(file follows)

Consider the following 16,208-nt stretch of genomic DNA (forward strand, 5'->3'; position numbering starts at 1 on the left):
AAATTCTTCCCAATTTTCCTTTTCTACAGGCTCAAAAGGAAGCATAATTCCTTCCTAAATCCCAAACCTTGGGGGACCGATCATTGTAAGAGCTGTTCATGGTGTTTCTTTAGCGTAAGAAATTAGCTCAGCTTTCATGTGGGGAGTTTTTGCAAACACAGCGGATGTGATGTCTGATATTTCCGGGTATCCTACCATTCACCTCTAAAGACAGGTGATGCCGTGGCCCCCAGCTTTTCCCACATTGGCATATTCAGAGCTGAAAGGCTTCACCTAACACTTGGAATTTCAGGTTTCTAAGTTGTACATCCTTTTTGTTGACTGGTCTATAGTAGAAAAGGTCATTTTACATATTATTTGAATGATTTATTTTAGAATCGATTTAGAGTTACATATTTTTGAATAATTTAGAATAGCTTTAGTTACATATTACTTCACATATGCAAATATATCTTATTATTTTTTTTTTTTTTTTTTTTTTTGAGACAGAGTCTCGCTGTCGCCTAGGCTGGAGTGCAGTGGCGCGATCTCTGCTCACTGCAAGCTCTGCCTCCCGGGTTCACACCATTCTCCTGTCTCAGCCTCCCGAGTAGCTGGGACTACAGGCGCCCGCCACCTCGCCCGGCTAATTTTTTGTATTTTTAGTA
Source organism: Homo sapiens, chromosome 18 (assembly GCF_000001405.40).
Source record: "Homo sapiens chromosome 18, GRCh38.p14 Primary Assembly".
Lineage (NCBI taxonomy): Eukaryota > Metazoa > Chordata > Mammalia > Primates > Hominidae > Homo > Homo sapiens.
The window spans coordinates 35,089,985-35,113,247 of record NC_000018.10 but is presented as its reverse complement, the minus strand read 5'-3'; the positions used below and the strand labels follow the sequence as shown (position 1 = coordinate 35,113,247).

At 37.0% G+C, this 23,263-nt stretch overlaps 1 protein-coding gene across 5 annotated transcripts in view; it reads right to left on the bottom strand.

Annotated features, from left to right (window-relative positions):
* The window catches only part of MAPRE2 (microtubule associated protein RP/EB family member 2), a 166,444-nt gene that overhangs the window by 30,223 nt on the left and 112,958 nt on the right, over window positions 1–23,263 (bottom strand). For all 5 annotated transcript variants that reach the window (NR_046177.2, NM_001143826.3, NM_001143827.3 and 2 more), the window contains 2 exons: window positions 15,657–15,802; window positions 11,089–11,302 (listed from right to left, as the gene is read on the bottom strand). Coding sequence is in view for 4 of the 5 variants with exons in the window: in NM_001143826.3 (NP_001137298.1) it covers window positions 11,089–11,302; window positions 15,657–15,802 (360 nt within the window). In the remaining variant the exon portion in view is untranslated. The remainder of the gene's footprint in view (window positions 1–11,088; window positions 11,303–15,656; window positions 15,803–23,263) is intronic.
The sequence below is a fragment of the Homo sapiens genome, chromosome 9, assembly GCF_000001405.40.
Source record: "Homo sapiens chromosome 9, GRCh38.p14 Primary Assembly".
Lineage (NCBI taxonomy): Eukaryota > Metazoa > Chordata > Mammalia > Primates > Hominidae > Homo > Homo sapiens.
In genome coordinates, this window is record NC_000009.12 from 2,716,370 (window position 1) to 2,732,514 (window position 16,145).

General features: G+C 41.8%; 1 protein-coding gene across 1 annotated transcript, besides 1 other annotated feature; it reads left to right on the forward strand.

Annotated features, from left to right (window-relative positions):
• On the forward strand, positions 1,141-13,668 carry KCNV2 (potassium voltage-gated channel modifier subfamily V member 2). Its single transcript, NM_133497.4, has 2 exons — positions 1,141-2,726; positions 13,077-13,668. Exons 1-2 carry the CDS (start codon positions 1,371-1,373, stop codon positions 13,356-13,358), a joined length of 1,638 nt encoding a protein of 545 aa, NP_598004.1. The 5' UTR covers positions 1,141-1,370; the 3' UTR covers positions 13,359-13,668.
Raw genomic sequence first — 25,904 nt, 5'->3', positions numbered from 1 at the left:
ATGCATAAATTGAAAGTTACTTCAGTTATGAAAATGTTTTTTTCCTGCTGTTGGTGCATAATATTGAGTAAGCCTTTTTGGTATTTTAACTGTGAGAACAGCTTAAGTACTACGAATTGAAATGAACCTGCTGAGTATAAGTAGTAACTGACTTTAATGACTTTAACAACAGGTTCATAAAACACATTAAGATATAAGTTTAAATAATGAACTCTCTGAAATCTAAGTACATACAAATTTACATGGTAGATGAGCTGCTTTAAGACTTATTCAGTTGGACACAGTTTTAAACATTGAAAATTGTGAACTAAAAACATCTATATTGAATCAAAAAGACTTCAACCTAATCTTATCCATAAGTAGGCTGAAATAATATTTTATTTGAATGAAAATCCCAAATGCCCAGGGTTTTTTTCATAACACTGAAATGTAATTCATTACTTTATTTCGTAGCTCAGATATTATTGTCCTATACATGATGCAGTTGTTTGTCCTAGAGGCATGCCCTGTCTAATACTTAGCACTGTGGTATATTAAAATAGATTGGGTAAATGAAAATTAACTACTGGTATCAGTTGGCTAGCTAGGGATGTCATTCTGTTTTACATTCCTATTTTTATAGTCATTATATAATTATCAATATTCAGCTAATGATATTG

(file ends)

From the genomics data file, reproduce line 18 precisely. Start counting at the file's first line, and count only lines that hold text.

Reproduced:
ATGCATAAATTGAAAGTTACTTCAGTTATGAAAATGTTTTTTTCCTGCTGTTGGTGCATAATATTGAGTAAGCCTTTTTGGTATTTTAACTGTGAGAACAGCTTAAGTACTACGAATTGAAATGAACCTGCTGAGTATAAGTAGTAACTGACTTTAATGACTTTAACAACAGGTTCATAAAACACATTAAGATATAAGTTTAAATAATGAACTCTCTGAAATCTAAGTACATACAAATTTACATGGTAGATGAGCTGCTTTAAGACTTATTCAGTTGGACACAGTTTTAAACATTGAAAATTGTGAACTAAAAACATCTATATTGAATCAAAAAGACTTCAACCTAATCTTATCCATAAGTAGGCTGAAATAATATTTTATTTGAATGAAAATCCCAAATGCCCAGGGTTTTTTTCATAACACTGAAATGTAATTCATTACTTTATTTCGTAGCTCAGATATTATTGTCCTATACATGATGCAGTTGTTTGTCCTAGAGGCATGCCCTGTCTAATACTTAGCACTGTGGTATATTAAAATAGATTGGGTAAATGAAAATTAACTACTGGTATCAGTTGGCTAGCTAGGGATGTCATTCTGTTTTACATTCCTATTTTTATAGTCATTATATAATTATCAATATTCAGCTAATGATATTG